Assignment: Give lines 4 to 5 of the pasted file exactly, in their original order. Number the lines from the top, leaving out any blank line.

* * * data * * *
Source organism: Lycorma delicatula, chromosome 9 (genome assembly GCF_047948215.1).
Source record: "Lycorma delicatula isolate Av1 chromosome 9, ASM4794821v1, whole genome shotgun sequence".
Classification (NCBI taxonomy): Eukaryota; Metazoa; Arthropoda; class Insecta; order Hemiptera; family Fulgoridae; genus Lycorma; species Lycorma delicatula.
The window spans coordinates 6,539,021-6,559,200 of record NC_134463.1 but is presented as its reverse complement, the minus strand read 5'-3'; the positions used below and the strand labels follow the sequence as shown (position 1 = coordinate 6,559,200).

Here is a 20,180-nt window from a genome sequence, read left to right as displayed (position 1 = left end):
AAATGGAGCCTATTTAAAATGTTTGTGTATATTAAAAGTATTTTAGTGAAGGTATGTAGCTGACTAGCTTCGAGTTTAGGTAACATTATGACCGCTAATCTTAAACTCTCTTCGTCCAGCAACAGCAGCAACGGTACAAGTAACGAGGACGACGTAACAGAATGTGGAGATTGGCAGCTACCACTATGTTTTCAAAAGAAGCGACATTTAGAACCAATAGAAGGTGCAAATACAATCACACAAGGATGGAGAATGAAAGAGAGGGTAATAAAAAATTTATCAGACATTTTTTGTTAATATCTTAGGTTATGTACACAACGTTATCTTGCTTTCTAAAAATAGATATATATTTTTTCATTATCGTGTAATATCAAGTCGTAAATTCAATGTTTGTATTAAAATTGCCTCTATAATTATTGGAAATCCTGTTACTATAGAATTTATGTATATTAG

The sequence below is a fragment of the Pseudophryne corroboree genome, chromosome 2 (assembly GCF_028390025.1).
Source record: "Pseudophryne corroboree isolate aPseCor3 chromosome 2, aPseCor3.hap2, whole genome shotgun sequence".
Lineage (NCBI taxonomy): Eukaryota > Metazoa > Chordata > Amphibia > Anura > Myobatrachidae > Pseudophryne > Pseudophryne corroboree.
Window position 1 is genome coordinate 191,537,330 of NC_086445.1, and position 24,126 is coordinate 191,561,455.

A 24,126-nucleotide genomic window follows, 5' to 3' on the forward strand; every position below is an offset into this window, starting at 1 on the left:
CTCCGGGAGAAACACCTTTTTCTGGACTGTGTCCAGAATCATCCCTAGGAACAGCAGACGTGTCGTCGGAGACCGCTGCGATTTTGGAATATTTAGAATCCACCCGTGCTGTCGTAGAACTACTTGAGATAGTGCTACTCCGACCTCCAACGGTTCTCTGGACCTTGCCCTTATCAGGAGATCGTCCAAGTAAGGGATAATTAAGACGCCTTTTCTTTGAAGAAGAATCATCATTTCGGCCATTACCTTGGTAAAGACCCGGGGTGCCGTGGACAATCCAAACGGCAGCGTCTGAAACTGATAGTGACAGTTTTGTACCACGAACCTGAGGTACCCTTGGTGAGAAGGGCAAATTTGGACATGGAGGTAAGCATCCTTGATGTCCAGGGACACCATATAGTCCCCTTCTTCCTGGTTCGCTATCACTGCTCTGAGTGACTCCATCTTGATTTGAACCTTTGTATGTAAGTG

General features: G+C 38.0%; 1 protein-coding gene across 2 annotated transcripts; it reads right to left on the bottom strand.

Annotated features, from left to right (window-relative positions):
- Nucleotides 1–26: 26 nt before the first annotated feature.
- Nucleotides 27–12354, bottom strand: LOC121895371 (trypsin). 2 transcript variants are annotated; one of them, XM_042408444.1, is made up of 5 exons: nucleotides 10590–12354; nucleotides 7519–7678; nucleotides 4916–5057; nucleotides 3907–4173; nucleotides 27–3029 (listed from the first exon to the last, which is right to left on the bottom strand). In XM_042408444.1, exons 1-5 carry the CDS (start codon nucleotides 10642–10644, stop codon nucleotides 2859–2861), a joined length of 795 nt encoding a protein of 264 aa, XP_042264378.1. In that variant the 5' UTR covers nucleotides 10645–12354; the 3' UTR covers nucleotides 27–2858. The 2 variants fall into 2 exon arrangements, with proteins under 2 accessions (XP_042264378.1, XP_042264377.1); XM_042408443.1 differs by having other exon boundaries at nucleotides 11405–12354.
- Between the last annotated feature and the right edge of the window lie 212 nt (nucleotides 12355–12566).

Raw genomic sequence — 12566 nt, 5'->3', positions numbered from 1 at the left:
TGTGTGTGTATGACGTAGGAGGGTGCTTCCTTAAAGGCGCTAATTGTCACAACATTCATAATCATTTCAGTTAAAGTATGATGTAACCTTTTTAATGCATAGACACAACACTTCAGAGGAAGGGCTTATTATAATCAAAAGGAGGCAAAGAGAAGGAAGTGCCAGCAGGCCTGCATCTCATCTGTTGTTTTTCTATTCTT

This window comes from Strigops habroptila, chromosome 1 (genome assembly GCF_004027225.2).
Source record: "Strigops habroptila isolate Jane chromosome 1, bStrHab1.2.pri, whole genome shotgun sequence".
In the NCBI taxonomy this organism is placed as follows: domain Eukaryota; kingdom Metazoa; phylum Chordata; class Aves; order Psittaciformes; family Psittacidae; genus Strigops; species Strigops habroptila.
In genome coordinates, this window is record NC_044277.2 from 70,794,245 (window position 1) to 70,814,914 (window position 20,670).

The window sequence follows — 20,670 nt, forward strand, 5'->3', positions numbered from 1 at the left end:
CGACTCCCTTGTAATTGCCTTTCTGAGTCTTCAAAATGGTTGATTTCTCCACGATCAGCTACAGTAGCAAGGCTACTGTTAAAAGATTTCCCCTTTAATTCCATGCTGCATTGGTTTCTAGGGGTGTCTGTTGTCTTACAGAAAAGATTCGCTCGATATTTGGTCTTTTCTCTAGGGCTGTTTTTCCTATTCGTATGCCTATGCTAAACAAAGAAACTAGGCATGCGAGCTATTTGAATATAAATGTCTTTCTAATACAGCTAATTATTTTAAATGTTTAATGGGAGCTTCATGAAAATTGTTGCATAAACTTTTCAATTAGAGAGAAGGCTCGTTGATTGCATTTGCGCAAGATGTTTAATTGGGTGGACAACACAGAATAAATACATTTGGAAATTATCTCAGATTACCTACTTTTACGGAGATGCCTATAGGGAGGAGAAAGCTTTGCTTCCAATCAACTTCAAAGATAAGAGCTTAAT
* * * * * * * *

The window spans coordinates 6,539,021-6,559,200 of record NC_134463.1 but is presented as its reverse complement, the minus strand read 5'-3'; the positions used below and the strand labels follow the sequence as shown (position 1 = coordinate 6,559,200).

Here is a 20,180-nt window from a genome sequence, read left to right as displayed (position 1 = left end):